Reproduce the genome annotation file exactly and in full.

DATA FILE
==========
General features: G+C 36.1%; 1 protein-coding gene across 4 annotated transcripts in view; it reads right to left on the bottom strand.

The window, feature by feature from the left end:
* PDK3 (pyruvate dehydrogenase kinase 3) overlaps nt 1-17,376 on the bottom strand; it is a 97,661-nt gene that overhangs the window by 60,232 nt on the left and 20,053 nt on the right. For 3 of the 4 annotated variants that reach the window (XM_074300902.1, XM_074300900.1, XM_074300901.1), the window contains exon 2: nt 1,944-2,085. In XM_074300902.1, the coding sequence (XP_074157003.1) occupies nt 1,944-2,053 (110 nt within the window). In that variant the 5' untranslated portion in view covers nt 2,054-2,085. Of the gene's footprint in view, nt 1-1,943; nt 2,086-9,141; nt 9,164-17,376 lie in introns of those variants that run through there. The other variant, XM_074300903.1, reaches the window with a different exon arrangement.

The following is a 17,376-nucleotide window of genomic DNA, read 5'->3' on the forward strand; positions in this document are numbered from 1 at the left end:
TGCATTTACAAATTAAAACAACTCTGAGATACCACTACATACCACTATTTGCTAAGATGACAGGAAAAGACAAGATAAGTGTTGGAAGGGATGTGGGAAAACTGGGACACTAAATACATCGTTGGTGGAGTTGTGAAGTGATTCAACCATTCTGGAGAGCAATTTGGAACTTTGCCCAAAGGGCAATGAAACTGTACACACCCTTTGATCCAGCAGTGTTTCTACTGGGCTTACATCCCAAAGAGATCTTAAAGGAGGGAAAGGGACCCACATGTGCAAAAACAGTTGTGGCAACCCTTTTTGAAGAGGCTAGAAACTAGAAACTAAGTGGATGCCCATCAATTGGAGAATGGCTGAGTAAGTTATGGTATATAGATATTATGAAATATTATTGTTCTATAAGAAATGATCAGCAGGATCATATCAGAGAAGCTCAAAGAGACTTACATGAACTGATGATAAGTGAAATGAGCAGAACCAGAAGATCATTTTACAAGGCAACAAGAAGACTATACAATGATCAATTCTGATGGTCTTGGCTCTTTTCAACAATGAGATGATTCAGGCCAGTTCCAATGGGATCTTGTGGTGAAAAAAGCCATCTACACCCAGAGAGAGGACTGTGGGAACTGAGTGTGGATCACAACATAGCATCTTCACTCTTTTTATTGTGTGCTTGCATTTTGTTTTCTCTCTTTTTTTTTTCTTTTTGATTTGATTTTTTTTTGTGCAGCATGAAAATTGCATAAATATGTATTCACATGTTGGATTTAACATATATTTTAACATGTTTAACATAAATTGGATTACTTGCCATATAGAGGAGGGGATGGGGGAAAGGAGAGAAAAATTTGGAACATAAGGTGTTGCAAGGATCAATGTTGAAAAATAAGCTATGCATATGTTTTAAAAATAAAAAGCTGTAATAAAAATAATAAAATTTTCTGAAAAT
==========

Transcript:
General features: G+C 36.1%; 1 protein-coding gene across 4 annotated transcripts in view; it reads right to left on the bottom strand.

The window, feature by feature from the left end:
* PDK3 (pyruvate dehydrogenase kinase 3) overlaps nt 1-17,376 on the bottom strand; it is a 97,661-nt gene that overhangs the window by 60,232 nt on the left and 20,053 nt on the right. For 3 of the 4 annotated variants that reach the window (XM_074300902.1, XM_074300900.1, XM_074300901.1), the window contains exon 2: nt 1,944-2,085. In XM_074300902.1, the coding sequence (XP_074157003.1) occupies nt 1,944-2,053 (110 nt within the window). In that variant the 5' untranslated portion in view covers nt 2,054-2,085. Of the gene's footprint in view, nt 1-1,943; nt 2,086-9,141; nt 9,164-17,376 lie in introns of those variants that run through there. The other variant, XM_074300903.1, reaches the window with a different exon arrangement.

The following is a 17,376-nucleotide window of genomic DNA, read 5'->3' on the forward strand; positions in this document are numbered from 1 at the left end:
TGCATTTACAAATTAAAACAACTCTGAGATACCACTACATACCACTATTTGCTAAGATGACAGGAAAAGACAAGATAAGTGTTGGAAGGGATGTGGGAAAACTGGGACACTAAATACATCGTTGGTGGAGTTGTGAAGTGATTCAACCATTCTGGAGAGCAATTTGGAACTTTGCCCAAAGGGCAATGAAACTGTACACACCCTTTGATCCAGCAGTGTTTCTACTGGGCTTACATCCCAAAGAGATCTTAAAGGAGGGAAAGGGACCCACATGTGCAAAAACAGTTGTGGCAACCCTTTTTGAAGAGGCTAGAAACTAGAAACTAAGTGGATGCCCATCAATTGGAGAATGGCTGAGTAAGTTATGGTATATAGATATTATGAAATATTATTGTTCTATAAGAAATGATCAGCAGGATCATATCAGAGAAGCTCAAAGAGACTTACATGAACTGATGATAAGTGAAATGAGCAGAACCAGAAGATCATTTTACAAGGCAACAAGAAGACTATACAATGATCAATTCTGATGGTCTTGGCTCTTTTCAACAATGAGATGATTCAGGCCAGTTCCAATGGGATCTTGTGGTGAAAAAAGCCATCTACACCCAGAGAGAGGACTGTGGGAACTGAGTGTGGATCACAACATAGCATCTTCACTCTTTTTATTGTGTGCTTGCATTTTGTTTTCTCTCTTTTTTTTTTCTTTTTGATTTGATTTTTTTTTGTGCAGCATGAAAATTGCATAAATATGTATTCACATGTTGGATTTAACATATATTTTAACATGTTTAACATAAATTGGATTACTTGCCATATAGAGGAGGGGATGGGGGAAAGGAGAGAAAAATTTGGAACATAAGGTGTTGCAAGGATCAATGTTGAAAAATAAGCTATGCATATGTTTTAAAAATAAAAAGCTGTAATAAAAATAATAAAATTTTCTGAAAAT